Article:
22 June 2021
The recent introduction of the EU (Anti-Money Laundering: Beneficial Ownership of Trusts) Regulations 2021, is the latest in a series of anti-money laundering legislation introduced in Ireland that is driven from EU Directives ((EU) 2015/849 (“4AMLD”), as amended by Directive (EU) 2018/843 (“5AMLD”)). Salvador Nash and Andrea Sherlock of our Legal Services practice explain.
These Regulations revoke 2019 Regulations for trusts and mirror the disclosure of beneficial ownership obligations for Companies and Industrial and Provident Societies that have been in place since 2019 [Ireland creates Central Public Register of Beneficial Ownership of Corporates (home.kpmg)]. The overall aim of the EU Directives is to prevent the use of the financial system for money laundering or terrorist financing and is part of a number of measures to lift the veil of corporate secrecy on financial transactions by identifying the individuals who own or control legal structures. In this update we consider the new obligations for trustees of relevant trusts, we re-cap briefly on the existing obligations for corporates, provide a reminder of the Central Banks register of beneficial ownership for certain financial vehicles including ICAVs, Unit Trusts and Credit Unions and highlight the beneficial ownership requirements for Investment Limited Partnerships and Common Contractual Funds, in what is becoming a heavily regulated environment with a growing burden of compliance for all types of legal structures.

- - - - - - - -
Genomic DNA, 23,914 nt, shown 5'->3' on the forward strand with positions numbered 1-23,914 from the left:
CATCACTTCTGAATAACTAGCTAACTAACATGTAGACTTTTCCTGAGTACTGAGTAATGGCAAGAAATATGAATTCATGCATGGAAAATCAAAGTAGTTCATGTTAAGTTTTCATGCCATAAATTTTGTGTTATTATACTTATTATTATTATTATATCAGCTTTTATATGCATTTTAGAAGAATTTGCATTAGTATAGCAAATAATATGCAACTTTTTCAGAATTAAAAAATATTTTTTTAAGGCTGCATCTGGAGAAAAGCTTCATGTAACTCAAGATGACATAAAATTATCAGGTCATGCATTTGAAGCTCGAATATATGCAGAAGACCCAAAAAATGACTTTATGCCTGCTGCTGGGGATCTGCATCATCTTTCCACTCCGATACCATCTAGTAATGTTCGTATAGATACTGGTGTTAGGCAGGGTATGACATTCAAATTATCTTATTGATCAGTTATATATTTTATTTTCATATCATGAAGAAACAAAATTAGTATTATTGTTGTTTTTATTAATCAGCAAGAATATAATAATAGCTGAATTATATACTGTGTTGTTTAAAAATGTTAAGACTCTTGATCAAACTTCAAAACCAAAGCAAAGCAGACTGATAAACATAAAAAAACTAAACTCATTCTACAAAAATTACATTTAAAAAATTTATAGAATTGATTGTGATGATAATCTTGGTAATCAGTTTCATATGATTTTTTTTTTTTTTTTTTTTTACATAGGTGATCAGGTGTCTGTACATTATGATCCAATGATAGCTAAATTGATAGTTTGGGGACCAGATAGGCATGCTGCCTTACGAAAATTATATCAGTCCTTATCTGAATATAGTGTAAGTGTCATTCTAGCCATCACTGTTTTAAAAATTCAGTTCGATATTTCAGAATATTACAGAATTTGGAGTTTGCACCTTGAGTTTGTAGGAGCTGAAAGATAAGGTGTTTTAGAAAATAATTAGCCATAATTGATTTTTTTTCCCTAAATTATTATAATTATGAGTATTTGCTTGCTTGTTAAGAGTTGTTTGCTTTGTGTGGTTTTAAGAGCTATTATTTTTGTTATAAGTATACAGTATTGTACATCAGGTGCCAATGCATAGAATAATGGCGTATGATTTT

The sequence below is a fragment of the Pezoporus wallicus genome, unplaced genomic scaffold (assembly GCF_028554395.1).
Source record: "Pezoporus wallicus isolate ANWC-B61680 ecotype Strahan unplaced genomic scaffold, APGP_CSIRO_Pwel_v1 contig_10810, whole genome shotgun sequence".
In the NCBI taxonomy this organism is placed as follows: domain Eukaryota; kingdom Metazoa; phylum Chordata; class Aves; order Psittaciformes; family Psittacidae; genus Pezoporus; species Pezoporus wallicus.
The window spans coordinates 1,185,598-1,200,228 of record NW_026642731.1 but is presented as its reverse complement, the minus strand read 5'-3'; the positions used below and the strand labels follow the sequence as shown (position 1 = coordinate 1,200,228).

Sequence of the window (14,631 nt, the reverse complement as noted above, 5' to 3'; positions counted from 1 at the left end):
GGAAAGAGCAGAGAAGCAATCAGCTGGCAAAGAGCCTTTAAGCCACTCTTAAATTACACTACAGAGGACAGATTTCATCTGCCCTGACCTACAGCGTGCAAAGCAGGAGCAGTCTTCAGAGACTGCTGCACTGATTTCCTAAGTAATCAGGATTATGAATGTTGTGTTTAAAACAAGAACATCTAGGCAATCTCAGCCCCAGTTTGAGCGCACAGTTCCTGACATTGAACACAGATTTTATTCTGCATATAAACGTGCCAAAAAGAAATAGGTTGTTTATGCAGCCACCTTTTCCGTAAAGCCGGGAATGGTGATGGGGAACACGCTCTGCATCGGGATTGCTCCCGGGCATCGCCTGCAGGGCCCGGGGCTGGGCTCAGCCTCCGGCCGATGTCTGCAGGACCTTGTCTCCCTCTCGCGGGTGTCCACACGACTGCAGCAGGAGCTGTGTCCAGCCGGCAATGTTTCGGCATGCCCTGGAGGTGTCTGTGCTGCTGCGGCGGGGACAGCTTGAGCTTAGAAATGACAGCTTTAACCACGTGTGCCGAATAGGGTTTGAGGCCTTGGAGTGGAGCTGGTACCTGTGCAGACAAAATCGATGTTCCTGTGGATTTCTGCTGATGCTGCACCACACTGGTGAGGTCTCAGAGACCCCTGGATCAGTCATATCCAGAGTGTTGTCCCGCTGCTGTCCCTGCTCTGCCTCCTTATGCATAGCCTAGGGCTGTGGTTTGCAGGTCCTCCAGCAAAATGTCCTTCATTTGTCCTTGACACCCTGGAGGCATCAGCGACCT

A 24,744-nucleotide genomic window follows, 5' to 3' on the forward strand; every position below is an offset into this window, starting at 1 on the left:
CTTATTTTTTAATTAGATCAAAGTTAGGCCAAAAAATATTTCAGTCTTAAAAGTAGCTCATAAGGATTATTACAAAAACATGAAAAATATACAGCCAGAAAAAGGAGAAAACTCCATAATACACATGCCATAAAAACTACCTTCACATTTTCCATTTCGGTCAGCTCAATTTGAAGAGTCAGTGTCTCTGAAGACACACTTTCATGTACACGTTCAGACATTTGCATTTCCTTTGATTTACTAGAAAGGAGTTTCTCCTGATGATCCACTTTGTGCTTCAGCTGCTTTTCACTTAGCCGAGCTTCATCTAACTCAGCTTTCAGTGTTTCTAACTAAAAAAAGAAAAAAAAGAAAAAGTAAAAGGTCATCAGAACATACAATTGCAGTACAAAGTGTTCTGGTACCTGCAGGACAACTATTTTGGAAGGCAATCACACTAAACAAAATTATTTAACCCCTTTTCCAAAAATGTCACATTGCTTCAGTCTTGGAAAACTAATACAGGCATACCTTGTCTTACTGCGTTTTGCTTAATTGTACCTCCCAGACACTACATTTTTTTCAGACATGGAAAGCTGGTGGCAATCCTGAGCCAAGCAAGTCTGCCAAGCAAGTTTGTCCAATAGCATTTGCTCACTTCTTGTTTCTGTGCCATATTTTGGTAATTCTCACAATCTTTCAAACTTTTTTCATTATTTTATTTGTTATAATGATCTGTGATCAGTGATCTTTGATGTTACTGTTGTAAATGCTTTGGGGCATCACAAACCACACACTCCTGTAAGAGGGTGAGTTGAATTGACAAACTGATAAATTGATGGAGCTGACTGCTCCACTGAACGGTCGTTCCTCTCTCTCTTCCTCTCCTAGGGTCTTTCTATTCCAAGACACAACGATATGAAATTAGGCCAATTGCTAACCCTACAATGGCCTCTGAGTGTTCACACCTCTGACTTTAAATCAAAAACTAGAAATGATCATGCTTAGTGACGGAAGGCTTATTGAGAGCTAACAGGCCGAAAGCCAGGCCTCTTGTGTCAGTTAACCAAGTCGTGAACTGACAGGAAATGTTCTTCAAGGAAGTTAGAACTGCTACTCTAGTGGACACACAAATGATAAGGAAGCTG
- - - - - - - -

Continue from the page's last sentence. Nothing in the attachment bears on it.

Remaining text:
The 2021 Trust Regulations came in to force on the 24 April 2021 and replaced and expanded the trust regulations introduced in January 2019, which required trustees of an express trust to set up a register of beneficial ownership. Although the definition of trusts in scope has been narrowed, the obligation on trusts in scope to maintain a register of beneficial ownership still exists (the “Trust Register”). Additional obligations have also been imposed including the obligation to file on a new central register of beneficial ownership of trusts (the “Central Trust Register”) to be maintained by a new registrar appointed by the Revenue Commissioners (the “Trust Registrar”).